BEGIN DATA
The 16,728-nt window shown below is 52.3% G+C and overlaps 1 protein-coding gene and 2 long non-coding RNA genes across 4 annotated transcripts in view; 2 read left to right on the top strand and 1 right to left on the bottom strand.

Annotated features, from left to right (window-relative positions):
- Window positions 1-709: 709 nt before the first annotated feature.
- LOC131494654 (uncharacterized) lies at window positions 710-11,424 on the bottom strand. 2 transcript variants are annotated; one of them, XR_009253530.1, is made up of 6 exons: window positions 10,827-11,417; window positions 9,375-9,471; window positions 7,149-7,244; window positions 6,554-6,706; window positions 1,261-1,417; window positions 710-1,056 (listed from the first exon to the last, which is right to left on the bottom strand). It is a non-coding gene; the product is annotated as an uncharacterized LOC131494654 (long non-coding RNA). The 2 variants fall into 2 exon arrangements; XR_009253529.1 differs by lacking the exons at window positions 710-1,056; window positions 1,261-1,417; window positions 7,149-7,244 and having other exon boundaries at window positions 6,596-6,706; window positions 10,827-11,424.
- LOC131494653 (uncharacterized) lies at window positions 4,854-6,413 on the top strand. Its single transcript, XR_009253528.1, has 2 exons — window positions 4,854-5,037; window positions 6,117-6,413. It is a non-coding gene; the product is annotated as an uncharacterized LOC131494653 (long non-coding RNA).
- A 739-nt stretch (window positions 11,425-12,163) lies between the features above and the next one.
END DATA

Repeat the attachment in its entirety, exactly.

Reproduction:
The 16,728-nt window shown below is 52.3% G+C and overlaps 1 protein-coding gene and 2 long non-coding RNA genes across 4 annotated transcripts in view; 2 read left to right on the top strand and 1 right to left on the bottom strand.

Annotated features, from left to right (window-relative positions):
- Window positions 1-709: 709 nt before the first annotated feature.
- LOC131494654 (uncharacterized) lies at window positions 710-11,424 on the bottom strand. 2 transcript variants are annotated; one of them, XR_009253530.1, is made up of 6 exons: window positions 10,827-11,417; window positions 9,375-9,471; window positions 7,149-7,244; window positions 6,554-6,706; window positions 1,261-1,417; window positions 710-1,056 (listed from the first exon to the last, which is right to left on the bottom strand). It is a non-coding gene; the product is annotated as an uncharacterized LOC131494654 (long non-coding RNA). The 2 variants fall into 2 exon arrangements; XR_009253529.1 differs by lacking the exons at window positions 710-1,056; window positions 1,261-1,417; window positions 7,149-7,244 and having other exon boundaries at window positions 6,596-6,706; window positions 10,827-11,424.
- LOC131494653 (uncharacterized) lies at window positions 4,854-6,413 on the top strand. Its single transcript, XR_009253528.1, has 2 exons — window positions 4,854-5,037; window positions 6,117-6,413. It is a non-coding gene; the product is annotated as an uncharacterized LOC131494653 (long non-coding RNA).
- A 739-nt stretch (window positions 11,425-12,163) lies between the features above and the next one.